Dems on China bill: Let the House ‘work its will’

House Democratic leaders are hoping Speaker John Boehner's own leadership vows will lead to a vote on a popular China currency bill the Ohio Republican opposes.

Boehner has said numerous times this year that his job as Speaker is simply to let the House "work its will."

Yet Democrats say he's refusing to consider the China currency bill, which has 225 bipartisan co-sponsors — plenty of support to clear the lower chamber, where 218 is a majority.

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"As a matter of pride, the Speaker should let the House work its will," Rep. Sandy Levin (Mich.), senior Democrat on the Ways and Means Committee and the lead sponsor of the currency manipulation bill, said Friday during a press conference in the Capitol.

"On trade, we have the primary constitutional responsibility," Levin noted. "Why block action by the House on what is our responsibility?"

The Democrats are urging GOP leaders to bring Levin's bill to the floor when the House returns to Washington after next week's recess. They got a push on Tuesday when the Senate passed a different version of the currency bill by a vote of 63-35, with 15 Republicans supporting the measure.

"We have more than a majority of sponsors in the House … and we think there's clearly the ability of the House to work its will favorably," House Minority Whip Steny Hoyer (D-Md.) said. "It ought to do so."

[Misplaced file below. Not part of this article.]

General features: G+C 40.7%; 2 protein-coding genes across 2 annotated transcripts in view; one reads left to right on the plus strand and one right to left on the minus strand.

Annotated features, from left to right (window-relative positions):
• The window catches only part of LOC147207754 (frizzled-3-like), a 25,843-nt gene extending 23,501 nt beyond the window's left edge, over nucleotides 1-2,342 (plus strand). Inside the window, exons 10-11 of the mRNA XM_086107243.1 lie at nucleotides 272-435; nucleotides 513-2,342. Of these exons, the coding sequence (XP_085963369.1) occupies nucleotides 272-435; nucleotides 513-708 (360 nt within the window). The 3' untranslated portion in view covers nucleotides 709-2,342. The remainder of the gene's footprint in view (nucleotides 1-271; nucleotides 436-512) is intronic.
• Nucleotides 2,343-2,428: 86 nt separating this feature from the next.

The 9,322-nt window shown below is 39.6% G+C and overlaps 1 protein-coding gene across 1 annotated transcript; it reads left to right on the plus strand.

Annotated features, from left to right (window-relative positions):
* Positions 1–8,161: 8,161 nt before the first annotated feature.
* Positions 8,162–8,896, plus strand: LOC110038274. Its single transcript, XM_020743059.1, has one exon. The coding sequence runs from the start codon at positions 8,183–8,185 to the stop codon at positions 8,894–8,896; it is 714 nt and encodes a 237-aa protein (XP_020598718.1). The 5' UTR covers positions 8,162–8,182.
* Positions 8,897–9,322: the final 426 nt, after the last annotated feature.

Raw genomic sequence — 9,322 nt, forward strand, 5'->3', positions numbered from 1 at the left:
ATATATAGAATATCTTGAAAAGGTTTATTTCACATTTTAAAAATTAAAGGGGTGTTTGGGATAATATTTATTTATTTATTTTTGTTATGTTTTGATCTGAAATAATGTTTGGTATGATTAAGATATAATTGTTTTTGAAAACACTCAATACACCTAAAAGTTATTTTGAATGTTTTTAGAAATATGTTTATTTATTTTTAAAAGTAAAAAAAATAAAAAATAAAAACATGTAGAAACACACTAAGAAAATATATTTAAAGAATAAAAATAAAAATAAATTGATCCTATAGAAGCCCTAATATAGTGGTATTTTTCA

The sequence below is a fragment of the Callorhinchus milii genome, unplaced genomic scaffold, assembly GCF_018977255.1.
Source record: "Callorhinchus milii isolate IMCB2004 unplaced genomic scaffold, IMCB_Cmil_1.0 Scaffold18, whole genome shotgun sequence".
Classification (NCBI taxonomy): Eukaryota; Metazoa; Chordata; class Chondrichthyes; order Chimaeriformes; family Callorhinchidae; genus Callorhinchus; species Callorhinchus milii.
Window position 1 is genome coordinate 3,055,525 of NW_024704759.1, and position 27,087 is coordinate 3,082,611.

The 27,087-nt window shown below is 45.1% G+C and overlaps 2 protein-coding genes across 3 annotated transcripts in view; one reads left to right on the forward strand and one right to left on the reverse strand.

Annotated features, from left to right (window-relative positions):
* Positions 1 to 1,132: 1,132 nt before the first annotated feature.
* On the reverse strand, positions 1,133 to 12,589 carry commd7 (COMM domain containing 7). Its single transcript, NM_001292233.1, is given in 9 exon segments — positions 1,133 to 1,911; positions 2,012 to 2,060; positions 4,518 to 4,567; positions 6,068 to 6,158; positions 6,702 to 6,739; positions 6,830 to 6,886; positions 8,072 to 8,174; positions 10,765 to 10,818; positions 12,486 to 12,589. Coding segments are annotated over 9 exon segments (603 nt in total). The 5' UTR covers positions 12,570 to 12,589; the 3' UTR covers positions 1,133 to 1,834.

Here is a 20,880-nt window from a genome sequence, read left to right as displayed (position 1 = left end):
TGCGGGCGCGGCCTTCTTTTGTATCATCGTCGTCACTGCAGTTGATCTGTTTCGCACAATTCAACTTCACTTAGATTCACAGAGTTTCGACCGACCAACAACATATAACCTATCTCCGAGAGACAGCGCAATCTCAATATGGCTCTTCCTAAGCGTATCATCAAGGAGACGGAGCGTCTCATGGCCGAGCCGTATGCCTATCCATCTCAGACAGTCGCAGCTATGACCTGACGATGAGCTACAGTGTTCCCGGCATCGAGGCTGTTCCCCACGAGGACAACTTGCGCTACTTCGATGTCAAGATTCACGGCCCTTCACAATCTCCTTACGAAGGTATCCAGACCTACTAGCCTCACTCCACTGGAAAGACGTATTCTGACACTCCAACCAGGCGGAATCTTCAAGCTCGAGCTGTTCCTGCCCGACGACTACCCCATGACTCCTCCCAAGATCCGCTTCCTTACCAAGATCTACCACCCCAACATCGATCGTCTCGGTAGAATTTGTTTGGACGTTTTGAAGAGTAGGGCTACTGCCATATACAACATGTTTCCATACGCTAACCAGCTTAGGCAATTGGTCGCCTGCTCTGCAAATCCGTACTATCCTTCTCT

Last month, after the House shot down a GOP proposal to extend 2012 spending, Boehner said it was just a healthy part of the legislative process.

"I have no fear in allowing the House to work its will," Boehner said. "I've long believed in it, and I continue to believe in it. Does it make my life more difficult? Yes, it does."

Last year, the House passed a currency-manipulation bill by an overwhelming vote of 348-79, with 99 Republicans voting in favor of the measure. Boehner was not among them, and he has resisted staging a vote on Levin's bill, arguing that it would incite a "trade war" with one of America's most important trade partners.

"Given the volatility in the world markets, given the uncertainty about the world economy, for the Congress of the United States to be taking this step at this moment in time poses a very severe risk of a trade war," Boehner said this week.

Opposition from GOP leaders is not the only obstacle in the way of the currency bill. President Obama has expressed public reservations about whether the bill violates World Trade Organization rules — something sponsors of the bill deny.

Boehner spokesman Michael Steel suggested Friday that the Democrats should be targeting their criticisms toward the White House, not the Speaker.

"Have they discussed this issue with the Democratic President, who also opposes the legislation?" Steel asked in an email.

White House opposition, however, has done little this year to discourage Boehner and other GOP leaders from bringing legislation to the floor. On Thursday, for instance, House Republicans passed a contentious abortion bill the president has said he'll veto. 

Supporters of the currency bill contend that China undervalues its currency, artificially making production of exports cheaper while simultaneously discouraging imports from countries like the United States.

Hoyer estimated the practice has cost 1 million jobs domestic jobs.

"It causes cheaper production overseas, leading to the outsourcing of American jobs, and more expensive American products in foreign markets," he said. "American businesses can compete against anyone, anywhere — if they’re competing on a fair playing field."